Atlas O 30138173S/75S - Master - F-7A/B Diesel Locomotive Pair (Powered/Unpowered) "Erie Lackawanna" Set#1 - Custom Run for MrMuffin'sTrains

Atlas O 30138173S/75S - Master - F-7A/B Diesel Locomotive Pair (Powered/Unpowered) "Erie Lackawanna" Set#1 - Custom Run for MrMuffin'sTrains

SKU: AO-30138173S/75S
Sale price
$ 739.99
Regular price
$ 819.90
You save
$ 79.91 (10%)
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Product Information

Announced Date: Nov 2021
Released Date: 2nd QTR 2022
Individually Boxed: N/A
  • One Powered A and one Unpowered B in this set
  • Road Name: Erie Lackawanna
  • Road Number: A: #7114, B: #7112
  • System: 3-Rail
  • Product Line: Atlas O Master
  • Scale: O Scale

Previously 30138EL1

Features:
  • Steam generator detail on either the A or B unit as appropriate by railroad 
  • Highly detailed body with railroad-specific details 
  • Available in powered and unpowered versions 
  • All metal grab irons 
  • Die-cast metal chassis, fuel tank and trucks 
  • Twin flywheel-equipped motors
  • Directional golden-white LED lighting 
  • Accurate painting and lettering 
  • Close-coupling between units 
  • Weight: 5 lbs/unit; Length: Approx. 12.5”/unit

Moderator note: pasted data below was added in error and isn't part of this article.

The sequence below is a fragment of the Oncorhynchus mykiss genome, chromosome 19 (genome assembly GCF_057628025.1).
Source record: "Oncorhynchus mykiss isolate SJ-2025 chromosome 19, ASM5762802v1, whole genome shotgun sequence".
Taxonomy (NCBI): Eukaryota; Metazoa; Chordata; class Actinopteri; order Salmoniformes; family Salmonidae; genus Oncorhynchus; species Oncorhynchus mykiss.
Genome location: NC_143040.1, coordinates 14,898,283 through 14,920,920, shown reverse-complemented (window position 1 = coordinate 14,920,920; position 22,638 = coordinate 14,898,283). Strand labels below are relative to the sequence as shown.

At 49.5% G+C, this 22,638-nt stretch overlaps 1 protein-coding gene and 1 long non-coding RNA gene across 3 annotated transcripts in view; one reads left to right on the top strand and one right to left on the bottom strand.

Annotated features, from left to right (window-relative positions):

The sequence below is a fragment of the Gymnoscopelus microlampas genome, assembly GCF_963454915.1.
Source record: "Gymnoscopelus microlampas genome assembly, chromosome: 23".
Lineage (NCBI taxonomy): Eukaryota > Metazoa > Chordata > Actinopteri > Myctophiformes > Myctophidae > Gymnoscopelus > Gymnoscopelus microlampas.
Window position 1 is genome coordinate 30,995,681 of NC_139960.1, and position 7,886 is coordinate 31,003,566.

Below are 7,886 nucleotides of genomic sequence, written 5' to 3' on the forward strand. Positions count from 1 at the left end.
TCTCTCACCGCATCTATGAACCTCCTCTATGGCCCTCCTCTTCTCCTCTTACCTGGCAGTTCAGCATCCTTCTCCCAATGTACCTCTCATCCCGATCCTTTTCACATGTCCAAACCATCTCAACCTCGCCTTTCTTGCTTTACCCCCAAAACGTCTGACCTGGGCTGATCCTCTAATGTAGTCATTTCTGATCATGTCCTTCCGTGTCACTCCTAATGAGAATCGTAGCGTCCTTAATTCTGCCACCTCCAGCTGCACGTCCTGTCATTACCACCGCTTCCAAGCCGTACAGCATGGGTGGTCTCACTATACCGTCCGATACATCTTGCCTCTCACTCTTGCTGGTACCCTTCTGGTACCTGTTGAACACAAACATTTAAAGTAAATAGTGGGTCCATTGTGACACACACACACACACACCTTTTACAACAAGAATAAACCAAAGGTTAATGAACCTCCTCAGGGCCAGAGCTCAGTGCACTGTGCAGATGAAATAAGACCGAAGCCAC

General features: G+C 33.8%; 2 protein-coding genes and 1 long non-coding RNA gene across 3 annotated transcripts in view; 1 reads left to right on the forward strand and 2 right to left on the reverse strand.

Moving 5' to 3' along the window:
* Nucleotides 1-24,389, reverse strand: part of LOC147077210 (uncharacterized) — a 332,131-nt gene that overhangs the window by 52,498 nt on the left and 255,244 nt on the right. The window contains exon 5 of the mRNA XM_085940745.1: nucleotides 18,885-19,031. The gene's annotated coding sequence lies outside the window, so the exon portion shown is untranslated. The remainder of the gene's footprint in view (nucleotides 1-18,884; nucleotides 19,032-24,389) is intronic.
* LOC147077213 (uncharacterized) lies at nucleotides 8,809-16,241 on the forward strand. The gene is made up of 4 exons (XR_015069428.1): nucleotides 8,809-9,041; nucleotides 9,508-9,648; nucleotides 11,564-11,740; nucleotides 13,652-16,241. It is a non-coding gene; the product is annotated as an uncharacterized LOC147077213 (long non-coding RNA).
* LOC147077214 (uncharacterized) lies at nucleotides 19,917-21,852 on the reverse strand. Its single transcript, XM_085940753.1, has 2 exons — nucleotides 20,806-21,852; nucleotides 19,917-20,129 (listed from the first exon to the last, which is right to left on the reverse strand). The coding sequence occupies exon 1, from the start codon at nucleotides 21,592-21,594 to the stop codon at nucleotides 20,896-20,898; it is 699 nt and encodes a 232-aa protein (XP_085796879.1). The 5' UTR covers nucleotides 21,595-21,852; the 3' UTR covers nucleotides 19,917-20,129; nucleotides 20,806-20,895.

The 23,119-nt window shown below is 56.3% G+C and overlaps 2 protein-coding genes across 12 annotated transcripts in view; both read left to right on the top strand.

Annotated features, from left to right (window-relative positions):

• Minimum diameter curve (3-Rail) (A-unit): O-36 
  • Minimum diameter curve (3-Rail) (B-unit): O-45 

3-Rail TMCC Features:

  • Electric Railroad Co. “Cruise Commander” Technology 
  • IMPROVED RailSounds™ digital sound system 
  • LEGACY COMPATIBLE (100 Speed Steps)
  • Operating diesel exhaust unit 
  • Lionel® TrainMaster Command Control 
  • “A” units include alternate full scale pilot for great look
Overview:

By the late-1940s, the majority of North American railroads accelerated re-equipping and re-designing their motive power fleets. The war effort had taken its toll on aging steam locomotives and their supporting infrastructure, and new, more powerful diesel locomotives began to be seen as viable replacements in the modern postwar economy. The Electro Motive Division (EMD) of General Motors set the standard for modernization with their E and F series of cab-unit passenger and freight locomotives beginning in the mid-1930s. The most successful of the series, the F7, sold over 3800 units between 1949 and 1953, and was employed on most of the major American railroads, where they often sported a wide variety of colorful paint schemes on both passenger and freight locomotives.

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